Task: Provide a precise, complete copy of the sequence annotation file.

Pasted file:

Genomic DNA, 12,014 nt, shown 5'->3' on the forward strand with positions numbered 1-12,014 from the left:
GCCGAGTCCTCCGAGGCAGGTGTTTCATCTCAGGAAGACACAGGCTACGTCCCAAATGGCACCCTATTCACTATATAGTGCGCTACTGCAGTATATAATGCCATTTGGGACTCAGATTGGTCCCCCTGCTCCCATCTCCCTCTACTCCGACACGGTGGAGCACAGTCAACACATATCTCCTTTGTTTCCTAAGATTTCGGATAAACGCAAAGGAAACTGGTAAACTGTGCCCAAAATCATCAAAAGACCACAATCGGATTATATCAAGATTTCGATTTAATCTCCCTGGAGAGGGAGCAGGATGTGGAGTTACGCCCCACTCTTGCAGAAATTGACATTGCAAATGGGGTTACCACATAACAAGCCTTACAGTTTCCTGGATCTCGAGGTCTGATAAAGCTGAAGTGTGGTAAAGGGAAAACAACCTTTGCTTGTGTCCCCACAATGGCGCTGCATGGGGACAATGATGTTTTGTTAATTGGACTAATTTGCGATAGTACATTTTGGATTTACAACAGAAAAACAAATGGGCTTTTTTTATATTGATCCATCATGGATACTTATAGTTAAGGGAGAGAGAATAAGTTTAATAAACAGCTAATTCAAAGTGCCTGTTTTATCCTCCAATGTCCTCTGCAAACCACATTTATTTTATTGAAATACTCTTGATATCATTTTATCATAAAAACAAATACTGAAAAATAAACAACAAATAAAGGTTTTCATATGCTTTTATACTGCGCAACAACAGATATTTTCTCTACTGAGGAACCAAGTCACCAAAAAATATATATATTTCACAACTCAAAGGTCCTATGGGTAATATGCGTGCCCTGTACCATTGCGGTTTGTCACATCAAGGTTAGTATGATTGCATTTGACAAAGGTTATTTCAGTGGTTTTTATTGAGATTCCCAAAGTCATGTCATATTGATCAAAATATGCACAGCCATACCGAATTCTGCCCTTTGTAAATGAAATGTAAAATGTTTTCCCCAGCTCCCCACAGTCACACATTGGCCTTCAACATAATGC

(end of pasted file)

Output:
Genomic DNA, 12,014 nt, shown 5'->3' on the forward strand with positions numbered 1-12,014 from the left:
GCCGAGTCCTCCGAGGCAGGTGTTTCATCTCAGGAAGACACAGGCTACGTCCCAAATGGCACCCTATTCACTATATAGTGCGCTACTGCAGTATATAATGCCATTTGGGACTCAGATTGGTCCCCCTGCTCCCATCTCCCTCTACTCCGACACGGTGGAGCACAGTCAACACATATCTCCTTTGTTTCCTAAGATTTCGGATAAACGCAAAGGAAACTGGTAAACTGTGCCCAAAATCATCAAAAGACCACAATCGGATTATATCAAGATTTCGATTTAATCTCCCTGGAGAGGGAGCAGGATGTGGAGTTACGCCCCACTCTTGCAGAAATTGACATTGCAAATGGGGTTACCACATAACAAGCCTTACAGTTTCCTGGATCTCGAGGTCTGATAAAGCTGAAGTGTGGTAAAGGGAAAACAACCTTTGCTTGTGTCCCCACAATGGCGCTGCATGGGGACAATGATGTTTTGTTAATTGGACTAATTTGCGATAGTACATTTTGGATTTACAACAGAAAAACAAATGGGCTTTTTTTATATTGATCCATCATGGATACTTATAGTTAAGGGAGAGAGAATAAGTTTAATAAACAGCTAATTCAAAGTGCCTGTTTTATCCTCCAATGTCCTCTGCAAACCACATTTATTTTATTGAAATACTCTTGATATCATTTTATCATAAAAACAAATACTGAAAAATAAACAACAAATAAAGGTTTTCATATGCTTTTATACTGCGCAACAACAGATATTTTCTCTACTGAGGAACCAAGTCACCAAAAAATATATATATTTCACAACTCAAAGGTCCTATGGGTAATATGCGTGCCCTGTACCATTGCGGTTTGTCACATCAAGGTTAGTATGATTGCATTTGACAAAGGTTATTTCAGTGGTTTTTATTGAGATTCCCAAAGTCATGTCATATTGATCAAAATATGCACAGCCATACCGAATTCTGCCCTTTGTAAATGAAATGTAAAATGTTTTCCCCAGCTCCCCACAGTCACACATTGGCCTTCAACATAATGC